It’s time to call a spade a spade. A rose by any other name remains a rose. Thorns, too. Let’s call the Dock what it really is. Pedestrian. Average. Antique. A relic from the 1980s and Steve Jobs’ NeXT. The Dock is simplistic for noobs, newbs, and newbies, of course, acceptable for the great unwashed masses of Mac users and switchers from Windows, but it’s a blast from the OS X past and NeXT.
The Dock gets filled up fast, and icons shrink out of sight to take on the added weight of all those apps Apple wants us to download from the Mac App Store. Despite a few trinket features, the Dock remains mostly unchanged since birthed way back in the last century. Is there a better way? Yes. Tabs.
The 21st Century Rage
The Dock is a place to store and launch apps, folders, and documents, but the limitations can grow on a Mac user and Apple, thus far, refuses to go all in on the 21st century rage. Tabs. Look how long it took Apple to put tabs into Mail or tabs into the Finder. Tabs work and they’re easily understood by the masses of Mac and PC users these days. Enter Tab Launcher, what the Dock would be if it were modern.
Think smaller, movable, and more user friendly docks but customizable, and with tabs for better organization. You control how Tab Launcher works, too. Set up favorite tabs, group tabs by utilities, tools, Apple, Adobe, Social, or whatever.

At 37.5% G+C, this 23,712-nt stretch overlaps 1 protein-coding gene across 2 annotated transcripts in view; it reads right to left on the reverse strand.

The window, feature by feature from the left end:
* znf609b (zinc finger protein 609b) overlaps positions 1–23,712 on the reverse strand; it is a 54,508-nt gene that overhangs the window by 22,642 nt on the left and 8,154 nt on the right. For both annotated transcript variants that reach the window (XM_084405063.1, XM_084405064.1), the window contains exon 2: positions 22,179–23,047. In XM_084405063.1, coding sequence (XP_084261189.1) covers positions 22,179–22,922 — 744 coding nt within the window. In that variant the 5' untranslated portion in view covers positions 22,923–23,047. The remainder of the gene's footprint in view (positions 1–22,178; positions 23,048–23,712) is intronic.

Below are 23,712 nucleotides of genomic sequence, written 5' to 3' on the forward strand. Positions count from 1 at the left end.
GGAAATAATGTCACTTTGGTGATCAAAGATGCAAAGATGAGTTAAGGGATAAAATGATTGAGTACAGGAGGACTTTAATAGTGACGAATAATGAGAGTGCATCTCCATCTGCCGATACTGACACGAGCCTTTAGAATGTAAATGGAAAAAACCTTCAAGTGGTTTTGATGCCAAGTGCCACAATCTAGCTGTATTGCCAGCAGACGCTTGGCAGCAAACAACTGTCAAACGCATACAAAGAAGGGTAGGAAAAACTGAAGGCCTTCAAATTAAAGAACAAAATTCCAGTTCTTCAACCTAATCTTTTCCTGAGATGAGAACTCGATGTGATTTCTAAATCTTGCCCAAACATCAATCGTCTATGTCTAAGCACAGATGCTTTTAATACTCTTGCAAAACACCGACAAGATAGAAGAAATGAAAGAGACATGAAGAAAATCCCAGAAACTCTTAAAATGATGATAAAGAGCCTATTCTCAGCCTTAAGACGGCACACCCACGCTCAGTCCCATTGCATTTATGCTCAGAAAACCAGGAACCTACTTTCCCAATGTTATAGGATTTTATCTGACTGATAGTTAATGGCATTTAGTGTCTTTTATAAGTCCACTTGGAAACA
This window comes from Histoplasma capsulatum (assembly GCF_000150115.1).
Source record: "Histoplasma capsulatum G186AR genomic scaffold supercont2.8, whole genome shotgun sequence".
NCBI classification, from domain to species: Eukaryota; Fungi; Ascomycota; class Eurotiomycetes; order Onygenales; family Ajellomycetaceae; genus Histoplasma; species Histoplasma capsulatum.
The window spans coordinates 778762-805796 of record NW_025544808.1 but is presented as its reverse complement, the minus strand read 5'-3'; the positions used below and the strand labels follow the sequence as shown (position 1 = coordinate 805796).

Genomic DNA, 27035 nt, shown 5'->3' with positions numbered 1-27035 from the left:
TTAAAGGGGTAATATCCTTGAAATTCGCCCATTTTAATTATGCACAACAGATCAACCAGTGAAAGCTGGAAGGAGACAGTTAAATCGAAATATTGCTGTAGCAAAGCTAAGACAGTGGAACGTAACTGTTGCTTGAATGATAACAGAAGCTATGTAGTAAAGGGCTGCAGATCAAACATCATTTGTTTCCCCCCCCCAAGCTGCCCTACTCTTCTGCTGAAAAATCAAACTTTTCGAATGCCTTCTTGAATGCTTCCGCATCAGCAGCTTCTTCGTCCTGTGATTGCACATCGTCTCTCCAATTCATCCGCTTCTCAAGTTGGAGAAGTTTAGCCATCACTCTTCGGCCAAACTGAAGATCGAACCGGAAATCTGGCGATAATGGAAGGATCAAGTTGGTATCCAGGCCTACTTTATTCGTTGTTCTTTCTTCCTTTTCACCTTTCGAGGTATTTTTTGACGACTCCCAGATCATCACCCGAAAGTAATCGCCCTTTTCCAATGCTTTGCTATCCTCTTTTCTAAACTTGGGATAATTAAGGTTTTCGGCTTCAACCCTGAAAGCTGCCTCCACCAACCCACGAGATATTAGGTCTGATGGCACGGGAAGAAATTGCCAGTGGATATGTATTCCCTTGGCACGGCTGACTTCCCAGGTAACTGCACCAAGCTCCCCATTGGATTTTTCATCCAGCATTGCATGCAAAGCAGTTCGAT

Unlike the Dock, Tab Launcher provides controls that customize the look and feel of each tab dock. Fonts, shadows, shapes, colors, transparency, icon size and more.
Seeing is believing.
Everything the Dock is not, Tab Launcher is. Multiple tabs on the same resizable, movable Dock is like having half a dozen customized Docks. Tabs display which apps are running, the most recently modified files, and are a perfect way to get one or two-click access to anything on your Mac– apps, files, folders, music, photos, internet radio stations, and almost anything else.
Tab Launcher is simple enough to use right out of the box and it won’t take much effort to replace the Dock, but if you’re really into customization, this is the way God intended Mac customization to take place in the 21st century.
Tabs can be created to match your personal requirements, and then dragged and dropped almost anywhere on the Mac’s screen edges to be useful. Let me take a moment to thank Apple for allowing the Dock to be hidden because there’s less need to use the Dock once you’ve started using Tab Launcher. The only unfortunate thing is that the Dock is still present on your Mac.
Tab Launcher is especially useful on MacBooks where the screen real estate is somewhat limited and too many apps in the Dock render it nearly useless.